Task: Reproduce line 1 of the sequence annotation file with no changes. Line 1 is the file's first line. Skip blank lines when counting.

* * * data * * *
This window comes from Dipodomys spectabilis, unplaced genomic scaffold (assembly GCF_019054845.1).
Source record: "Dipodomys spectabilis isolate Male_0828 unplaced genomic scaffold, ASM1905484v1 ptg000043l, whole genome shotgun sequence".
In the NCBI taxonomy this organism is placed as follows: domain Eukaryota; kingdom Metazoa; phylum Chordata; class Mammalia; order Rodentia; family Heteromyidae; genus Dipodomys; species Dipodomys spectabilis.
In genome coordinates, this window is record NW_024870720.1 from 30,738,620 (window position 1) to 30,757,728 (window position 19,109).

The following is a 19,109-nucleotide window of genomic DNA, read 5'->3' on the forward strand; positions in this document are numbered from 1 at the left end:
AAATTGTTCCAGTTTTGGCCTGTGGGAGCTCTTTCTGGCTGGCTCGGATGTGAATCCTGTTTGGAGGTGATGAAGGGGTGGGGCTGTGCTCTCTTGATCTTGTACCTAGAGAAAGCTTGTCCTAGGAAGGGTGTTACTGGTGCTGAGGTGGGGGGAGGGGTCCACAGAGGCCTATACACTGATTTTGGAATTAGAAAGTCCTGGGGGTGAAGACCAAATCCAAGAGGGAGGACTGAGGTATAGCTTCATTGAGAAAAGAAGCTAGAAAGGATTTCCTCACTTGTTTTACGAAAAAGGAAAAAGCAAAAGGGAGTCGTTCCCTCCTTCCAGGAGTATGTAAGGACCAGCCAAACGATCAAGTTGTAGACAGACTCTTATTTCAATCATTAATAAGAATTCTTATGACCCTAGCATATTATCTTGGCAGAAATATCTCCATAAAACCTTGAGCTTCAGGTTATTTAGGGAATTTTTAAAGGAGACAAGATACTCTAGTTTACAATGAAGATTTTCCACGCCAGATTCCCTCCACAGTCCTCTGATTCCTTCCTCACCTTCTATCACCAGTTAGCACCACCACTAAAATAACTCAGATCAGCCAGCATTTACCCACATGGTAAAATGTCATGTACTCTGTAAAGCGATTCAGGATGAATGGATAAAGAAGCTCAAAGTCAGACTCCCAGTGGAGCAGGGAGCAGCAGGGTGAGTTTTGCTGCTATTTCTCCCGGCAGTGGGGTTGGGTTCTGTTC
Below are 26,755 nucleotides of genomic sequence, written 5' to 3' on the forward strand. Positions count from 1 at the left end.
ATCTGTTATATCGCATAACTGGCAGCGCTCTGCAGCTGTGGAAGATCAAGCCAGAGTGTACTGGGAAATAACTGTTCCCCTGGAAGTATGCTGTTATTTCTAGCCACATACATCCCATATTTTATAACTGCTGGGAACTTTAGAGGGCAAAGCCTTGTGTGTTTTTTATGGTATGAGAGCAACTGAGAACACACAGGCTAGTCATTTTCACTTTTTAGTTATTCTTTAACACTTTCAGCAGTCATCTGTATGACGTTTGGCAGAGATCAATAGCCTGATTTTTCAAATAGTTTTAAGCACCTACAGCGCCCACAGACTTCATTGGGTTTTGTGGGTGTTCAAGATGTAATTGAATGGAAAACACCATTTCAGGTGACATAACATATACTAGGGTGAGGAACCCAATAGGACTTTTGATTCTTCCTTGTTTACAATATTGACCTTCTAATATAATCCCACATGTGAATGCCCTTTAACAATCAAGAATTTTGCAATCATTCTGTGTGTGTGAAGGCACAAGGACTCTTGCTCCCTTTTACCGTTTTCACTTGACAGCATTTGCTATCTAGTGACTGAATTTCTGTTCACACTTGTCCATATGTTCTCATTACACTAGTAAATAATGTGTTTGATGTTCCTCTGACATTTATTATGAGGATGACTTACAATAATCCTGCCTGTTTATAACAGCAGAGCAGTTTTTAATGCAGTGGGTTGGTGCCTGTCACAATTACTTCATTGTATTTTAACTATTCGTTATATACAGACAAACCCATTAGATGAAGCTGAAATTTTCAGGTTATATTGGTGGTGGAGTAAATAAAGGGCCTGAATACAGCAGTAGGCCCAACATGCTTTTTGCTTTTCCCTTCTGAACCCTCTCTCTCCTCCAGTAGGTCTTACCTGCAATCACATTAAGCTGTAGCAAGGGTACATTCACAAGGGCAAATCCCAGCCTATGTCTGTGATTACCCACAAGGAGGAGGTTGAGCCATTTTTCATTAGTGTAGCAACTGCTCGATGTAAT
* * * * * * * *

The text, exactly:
This window comes from Dipodomys spectabilis, unplaced genomic scaffold (assembly GCF_019054845.1).